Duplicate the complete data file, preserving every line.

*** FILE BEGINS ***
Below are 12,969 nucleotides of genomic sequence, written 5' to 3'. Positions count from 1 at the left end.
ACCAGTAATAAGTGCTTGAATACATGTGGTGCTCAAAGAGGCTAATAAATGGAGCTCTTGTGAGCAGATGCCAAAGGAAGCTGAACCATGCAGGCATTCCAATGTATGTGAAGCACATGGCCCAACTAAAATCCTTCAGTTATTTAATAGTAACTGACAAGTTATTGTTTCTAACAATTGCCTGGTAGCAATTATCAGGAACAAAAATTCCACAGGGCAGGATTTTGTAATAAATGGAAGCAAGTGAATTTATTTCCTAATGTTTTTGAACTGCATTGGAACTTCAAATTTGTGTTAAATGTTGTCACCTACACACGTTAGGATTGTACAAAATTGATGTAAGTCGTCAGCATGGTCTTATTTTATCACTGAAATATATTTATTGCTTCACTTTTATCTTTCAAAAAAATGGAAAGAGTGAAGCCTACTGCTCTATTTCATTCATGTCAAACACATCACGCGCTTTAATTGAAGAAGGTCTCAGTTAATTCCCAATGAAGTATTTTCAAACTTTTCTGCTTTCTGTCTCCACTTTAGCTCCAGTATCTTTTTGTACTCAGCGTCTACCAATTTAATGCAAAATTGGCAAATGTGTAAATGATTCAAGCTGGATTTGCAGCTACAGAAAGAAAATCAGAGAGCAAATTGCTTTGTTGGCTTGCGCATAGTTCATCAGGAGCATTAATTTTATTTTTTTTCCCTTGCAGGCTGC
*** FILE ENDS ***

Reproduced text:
Below are 12,969 nucleotides of genomic sequence, written 5' to 3'. Positions count from 1 at the left end.
ACCAGTAATAAGTGCTTGAATACATGTGGTGCTCAAAGAGGCTAATAAATGGAGCTCTTGTGAGCAGATGCCAAAGGAAGCTGAACCATGCAGGCATTCCAATGTATGTGAAGCACATGGCCCAACTAAAATCCTTCAGTTATTTAATAGTAACTGACAAGTTATTGTTTCTAACAATTGCCTGGTAGCAATTATCAGGAACAAAAATTCCACAGGGCAGGATTTTGTAATAAATGGAAGCAAGTGAATTTATTTCCTAATGTTTTTGAACTGCATTGGAACTTCAAATTTGTGTTAAATGTTGTCACCTACACACGTTAGGATTGTACAAAATTGATGTAAGTCGTCAGCATGGTCTTATTTTATCACTGAAATATATTTATTGCTTCACTTTTATCTTTCAAAAAAATGGAAAGAGTGAAGCCTACTGCTCTATTTCATTCATGTCAAACACATCACGCGCTTTAATTGAAGAAGGTCTCAGTTAATTCCCAATGAAGTATTTTCAAACTTTTCTGCTTTCTGTCTCCACTTTAGCTCCAGTATCTTTTTGTACTCAGCGTCTACCAATTTAATGCAAAATTGGCAAATGTGTAAATGATTCAAGCTGGATTTGCAGCTACAGAAAGAAAATCAGAGAGCAAATTGCTTTGTTGGCTTGCGCATAGTTCATCAGGAGCATTAATTTTATTTTTTTTCCCTTGCAGGCTGC